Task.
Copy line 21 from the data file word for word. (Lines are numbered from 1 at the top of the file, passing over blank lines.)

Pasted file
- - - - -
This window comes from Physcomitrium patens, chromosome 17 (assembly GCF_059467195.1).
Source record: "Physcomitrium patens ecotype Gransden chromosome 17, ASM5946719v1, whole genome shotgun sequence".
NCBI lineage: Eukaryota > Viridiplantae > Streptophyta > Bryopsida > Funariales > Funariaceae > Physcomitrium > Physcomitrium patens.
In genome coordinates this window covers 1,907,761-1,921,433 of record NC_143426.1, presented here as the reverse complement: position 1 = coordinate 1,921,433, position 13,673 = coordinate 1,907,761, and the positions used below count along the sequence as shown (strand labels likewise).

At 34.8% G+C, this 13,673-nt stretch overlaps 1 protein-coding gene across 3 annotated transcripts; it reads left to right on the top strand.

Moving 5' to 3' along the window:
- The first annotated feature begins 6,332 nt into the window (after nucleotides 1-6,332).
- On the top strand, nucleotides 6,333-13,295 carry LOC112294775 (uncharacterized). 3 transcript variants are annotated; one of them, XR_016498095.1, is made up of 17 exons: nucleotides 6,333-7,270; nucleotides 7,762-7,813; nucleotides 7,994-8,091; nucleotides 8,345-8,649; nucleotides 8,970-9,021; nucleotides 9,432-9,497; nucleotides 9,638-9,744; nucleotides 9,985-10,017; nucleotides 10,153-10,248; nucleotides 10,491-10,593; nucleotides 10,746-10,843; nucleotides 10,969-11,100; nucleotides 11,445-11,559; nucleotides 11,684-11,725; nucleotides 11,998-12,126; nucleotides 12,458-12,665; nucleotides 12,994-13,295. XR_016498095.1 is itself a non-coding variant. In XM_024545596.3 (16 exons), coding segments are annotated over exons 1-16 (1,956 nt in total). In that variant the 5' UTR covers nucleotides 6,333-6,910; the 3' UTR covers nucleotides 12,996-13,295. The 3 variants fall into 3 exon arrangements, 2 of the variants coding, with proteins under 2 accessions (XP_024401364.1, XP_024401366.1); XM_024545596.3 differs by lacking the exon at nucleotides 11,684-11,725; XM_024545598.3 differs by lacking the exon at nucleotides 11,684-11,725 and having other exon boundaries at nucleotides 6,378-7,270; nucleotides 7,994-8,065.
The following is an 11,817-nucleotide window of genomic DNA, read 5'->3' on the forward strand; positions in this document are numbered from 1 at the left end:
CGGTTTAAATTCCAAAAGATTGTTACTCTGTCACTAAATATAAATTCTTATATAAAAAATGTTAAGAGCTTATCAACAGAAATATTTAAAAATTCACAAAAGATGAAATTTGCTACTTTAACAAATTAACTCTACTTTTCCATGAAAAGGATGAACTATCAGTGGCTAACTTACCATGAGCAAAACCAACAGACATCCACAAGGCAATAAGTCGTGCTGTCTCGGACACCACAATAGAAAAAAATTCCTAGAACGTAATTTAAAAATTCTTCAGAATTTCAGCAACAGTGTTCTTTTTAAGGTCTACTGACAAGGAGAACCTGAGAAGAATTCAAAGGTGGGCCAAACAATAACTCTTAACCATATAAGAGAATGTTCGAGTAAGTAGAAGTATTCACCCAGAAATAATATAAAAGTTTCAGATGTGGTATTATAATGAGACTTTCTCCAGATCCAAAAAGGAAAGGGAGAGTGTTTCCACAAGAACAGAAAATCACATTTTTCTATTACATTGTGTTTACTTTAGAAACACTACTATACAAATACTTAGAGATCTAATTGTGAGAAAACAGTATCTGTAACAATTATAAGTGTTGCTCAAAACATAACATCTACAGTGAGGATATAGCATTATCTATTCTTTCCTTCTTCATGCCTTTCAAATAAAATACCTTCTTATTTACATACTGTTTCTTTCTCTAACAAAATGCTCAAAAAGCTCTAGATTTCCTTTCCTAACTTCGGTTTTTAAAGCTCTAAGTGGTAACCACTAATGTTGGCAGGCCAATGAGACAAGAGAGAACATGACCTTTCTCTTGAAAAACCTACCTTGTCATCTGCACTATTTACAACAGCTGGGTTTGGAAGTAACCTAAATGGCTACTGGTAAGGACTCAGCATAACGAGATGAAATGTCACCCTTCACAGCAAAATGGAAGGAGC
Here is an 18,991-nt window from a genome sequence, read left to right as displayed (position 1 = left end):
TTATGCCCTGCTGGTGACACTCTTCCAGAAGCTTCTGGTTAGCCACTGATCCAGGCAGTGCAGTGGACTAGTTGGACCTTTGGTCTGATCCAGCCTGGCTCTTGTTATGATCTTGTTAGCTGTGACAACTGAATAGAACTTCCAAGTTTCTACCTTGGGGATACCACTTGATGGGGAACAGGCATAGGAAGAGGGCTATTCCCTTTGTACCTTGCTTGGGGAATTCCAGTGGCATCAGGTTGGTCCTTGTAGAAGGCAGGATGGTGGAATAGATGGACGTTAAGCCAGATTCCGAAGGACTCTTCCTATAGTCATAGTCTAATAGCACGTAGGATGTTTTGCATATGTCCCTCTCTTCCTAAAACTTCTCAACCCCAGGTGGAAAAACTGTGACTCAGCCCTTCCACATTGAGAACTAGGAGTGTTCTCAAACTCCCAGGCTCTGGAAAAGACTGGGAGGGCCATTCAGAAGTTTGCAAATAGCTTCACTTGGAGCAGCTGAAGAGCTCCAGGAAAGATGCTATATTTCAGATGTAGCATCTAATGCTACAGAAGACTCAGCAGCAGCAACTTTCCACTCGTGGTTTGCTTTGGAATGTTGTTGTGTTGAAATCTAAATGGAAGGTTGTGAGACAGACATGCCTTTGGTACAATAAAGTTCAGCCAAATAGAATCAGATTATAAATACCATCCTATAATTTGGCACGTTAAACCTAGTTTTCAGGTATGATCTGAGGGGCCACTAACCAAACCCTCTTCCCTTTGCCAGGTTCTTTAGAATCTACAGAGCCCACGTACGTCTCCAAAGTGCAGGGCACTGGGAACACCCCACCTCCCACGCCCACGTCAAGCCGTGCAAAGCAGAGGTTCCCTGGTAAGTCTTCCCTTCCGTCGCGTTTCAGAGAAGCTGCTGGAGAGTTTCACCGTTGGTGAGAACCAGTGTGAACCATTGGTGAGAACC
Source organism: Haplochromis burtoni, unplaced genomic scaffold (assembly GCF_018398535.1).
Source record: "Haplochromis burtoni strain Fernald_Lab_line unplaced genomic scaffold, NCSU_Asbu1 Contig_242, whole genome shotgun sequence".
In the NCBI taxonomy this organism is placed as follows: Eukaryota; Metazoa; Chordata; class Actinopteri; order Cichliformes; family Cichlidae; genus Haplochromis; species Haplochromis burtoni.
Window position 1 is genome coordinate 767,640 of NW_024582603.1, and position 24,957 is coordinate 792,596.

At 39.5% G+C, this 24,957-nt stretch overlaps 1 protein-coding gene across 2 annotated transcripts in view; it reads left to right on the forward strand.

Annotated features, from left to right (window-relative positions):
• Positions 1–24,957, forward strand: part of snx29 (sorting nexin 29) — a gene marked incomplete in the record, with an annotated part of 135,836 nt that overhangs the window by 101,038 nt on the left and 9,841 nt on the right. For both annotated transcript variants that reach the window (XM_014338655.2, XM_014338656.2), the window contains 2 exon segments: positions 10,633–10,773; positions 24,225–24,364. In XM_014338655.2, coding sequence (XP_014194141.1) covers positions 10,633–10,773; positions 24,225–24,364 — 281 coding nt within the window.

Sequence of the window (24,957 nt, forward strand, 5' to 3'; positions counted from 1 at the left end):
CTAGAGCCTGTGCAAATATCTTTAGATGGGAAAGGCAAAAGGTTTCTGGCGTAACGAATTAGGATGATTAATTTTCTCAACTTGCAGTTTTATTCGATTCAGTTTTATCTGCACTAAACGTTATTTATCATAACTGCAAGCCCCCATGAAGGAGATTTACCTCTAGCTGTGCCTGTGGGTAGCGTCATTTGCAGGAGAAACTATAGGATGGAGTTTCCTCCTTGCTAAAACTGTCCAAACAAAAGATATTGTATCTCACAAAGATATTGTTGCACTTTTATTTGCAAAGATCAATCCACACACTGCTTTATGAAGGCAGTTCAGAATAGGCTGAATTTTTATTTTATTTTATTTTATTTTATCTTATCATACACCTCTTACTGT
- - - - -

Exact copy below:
CTAGAGCCTGTGCAAATATCTTTAGATGGGAAAGGCAAAAGGTTTCTGGCGTAACGAATTAGGATGATTAATTTTCTCAACTTGCAGTTTTATTCGATTCAGTTTTATCTGCACTAAACGTTATTTATCATAACTGCAAGCCCCCATGAAGGAGATTTACCTCTAGCTGTGCCTGTGGGTAGCGTCATTTGCAGGAGAAACTATAGGATGGAGTTTCCTCCTTGCTAAAACTGTCCAAACAAAAGATATTGTATCTCACAAAGATATTGTTGCACTTTTATTTGCAAAGATCAATCCACACACTGCTTTATGAAGGCAGTTCAGAATAGGCTGAATTTTTATTTTATTTTATTTTATTTTATCTTATCATACACCTCTTACTGT